It is one of the most popular cheeses in the United States and the most recent research I could find from 2008 reports that the average American consumes a little over 2.5 pounds of cream cheese every year.
The third season of The Great Food Truck Race took the remaining six trucks to Amarillo, Texas, this week, and while the contestants are starting to learn the ropes of the food truck industry, they weren’t without newbie difficulties this challenge. With a grand prize of $50,000 on the line and the chance to keep their truck, each team tries to pull out all their tricks to stay in the game, but ultimately one truck must go each week. Every Sunday night, FN Dish will bring you exclusive exit interviews with the latest Food Truck contestants to get the boot.
There’s no doubt Pizza Mike’s is used to hardship: Mike’s restaurant career ended three years ago with a fire that destroyed his restaurant completely. But that didn’t stop him. Along with friends Pat and Gino, Mike battled through challenges on his food truck, and Pizza Mike’s even secured second-place spots two weeks in a row. Even though they had to hand their keys back to Tyler this week, this team has much to be proud of and many lessons to take back with them.
The Great Food Truck Racecruises into its third week this Sunday, which means by now the teams have become more comfortable in their trucks and are finally starting to think and sell like professional food truck operators. But although the teams have learned to properly price their menus, cook in small spaces and work with local ingredients, some are still struggling to find the best way to publicize themselves and track down optimal parking spaces. Should trucks pair up with one another to increase their visibility, or should they try to monopolize an entire area on their own? Can they afford to settle for an out-of-the-way location if they have absolutely top-notch food? The remaining six teams are likely asking themselves these questions and more as they prepare for another weekend of selling in Amarillo, Texas.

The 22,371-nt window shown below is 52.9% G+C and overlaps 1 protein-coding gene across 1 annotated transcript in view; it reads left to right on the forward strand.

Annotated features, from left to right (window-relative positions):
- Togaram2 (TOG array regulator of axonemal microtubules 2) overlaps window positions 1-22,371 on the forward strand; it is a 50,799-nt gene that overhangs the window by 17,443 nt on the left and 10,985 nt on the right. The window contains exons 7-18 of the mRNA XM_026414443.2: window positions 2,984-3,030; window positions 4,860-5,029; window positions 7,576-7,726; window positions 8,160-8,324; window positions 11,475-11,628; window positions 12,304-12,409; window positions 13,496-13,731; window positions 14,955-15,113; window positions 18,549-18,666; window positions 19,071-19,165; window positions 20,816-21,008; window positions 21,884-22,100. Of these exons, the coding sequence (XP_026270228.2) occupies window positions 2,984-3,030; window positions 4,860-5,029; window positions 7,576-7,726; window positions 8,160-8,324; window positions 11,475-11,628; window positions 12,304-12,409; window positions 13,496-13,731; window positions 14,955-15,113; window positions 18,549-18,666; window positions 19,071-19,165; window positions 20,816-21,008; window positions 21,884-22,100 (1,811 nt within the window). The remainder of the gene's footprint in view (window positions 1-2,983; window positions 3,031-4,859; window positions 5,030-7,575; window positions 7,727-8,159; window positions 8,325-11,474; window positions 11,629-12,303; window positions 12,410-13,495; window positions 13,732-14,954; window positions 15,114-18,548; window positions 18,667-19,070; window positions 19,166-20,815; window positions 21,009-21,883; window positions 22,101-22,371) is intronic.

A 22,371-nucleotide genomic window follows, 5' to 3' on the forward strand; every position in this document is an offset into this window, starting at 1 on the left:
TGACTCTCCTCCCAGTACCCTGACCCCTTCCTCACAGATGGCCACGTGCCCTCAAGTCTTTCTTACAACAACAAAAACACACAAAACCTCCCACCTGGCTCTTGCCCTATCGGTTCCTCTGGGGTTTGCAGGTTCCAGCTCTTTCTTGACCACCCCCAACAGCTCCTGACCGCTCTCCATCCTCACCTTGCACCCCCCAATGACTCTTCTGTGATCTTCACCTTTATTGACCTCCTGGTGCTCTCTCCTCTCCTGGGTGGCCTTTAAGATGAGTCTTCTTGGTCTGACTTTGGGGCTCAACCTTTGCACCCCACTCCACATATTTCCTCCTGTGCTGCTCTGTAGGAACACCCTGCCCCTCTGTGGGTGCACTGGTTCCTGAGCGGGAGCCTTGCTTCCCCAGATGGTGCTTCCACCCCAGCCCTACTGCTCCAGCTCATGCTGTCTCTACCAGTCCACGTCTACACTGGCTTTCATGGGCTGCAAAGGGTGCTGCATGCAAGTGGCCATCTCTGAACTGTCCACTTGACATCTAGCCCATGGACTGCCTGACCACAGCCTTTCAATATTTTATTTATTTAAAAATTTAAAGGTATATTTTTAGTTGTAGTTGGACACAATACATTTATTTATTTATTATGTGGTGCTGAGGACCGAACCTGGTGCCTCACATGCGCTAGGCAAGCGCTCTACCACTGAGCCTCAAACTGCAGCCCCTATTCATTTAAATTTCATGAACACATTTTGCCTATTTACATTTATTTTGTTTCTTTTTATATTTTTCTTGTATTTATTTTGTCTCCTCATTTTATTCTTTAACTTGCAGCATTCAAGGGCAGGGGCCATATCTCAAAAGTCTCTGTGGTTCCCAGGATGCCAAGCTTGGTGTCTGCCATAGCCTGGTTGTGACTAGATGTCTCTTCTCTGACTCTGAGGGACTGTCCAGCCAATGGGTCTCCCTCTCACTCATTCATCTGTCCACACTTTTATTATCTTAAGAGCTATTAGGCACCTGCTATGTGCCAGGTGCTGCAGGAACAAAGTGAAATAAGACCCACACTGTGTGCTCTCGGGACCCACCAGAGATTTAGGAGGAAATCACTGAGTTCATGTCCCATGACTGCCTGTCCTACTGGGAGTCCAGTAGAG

No matter her team’s location, Coast of Atlanta’s Tawanaca has taken the opportunity to advertise into her own hands, resorting to a rustic cardboard sign and sidewalk promotion to lure potential customers to her truck. Has her team fallen victim to the Curse of the Bad Parking Spot and been forced to turn to alternative methods of marketing? Is her handmade advertisement a way to compete with nearby trucks? What else could the teams be doing to better their businesses?
Before you tune in this Sunday at 9pm/8c to find out which team goes home next, we’re challenging you, Food Truck fans, to write your best captions (tastefully appropriate, please) for this on-the-street moment in the comments below.
Which is your favorite food truck team so far? Cast your Fan Voteup to 10 times per day.
When Robert Irvine arrived at Gusanoz in Lebanon, N.H., husband-and-wife owners Nick Yager and Maria Limon were struggling to keep their six-year-old restaurant afloat. Locals once flocked to Gusanoz to taste Maria’s authentic Mexican food, but growing pains got the best of the restaurant and Maria had all but lost her passion for the business. Robert faced a big and expensive mess to clean up, from the decor to the tired menu. A few months after their Restaurant: Impossible makeover, Nick filled us in on how the new-and-improved Gusanoz is doing.
After a slow start, Nick reports that sales at Gusanoz are now steadily growing. To improve their bottom line, the owners took Robert’s advice and cut down on labor costs significantly: “Our total labor is approximately 28% weekly, slightly higher than the 27% Robert asked us for, but definitely in the right ballpark,” says Nick.
Two trucks have already been eliminated on The Great Food Truck Race and fans are voicing their opinions for their favorite in the Fan Vote (you can vote up to 10 times per day). This week, we said goodbye to Barbie Babes and their Down-Under dishes. So that got us thinking: If you had to open up your very own food truck, which truck theme would you most likely identify with? Are you the king or queen of Italian cuisine like Pizza Mike’s or Nonna’s Kitchenette? Or do you dabble in the kitchen with international flavors like Seoul Sausage and Barbie Babes?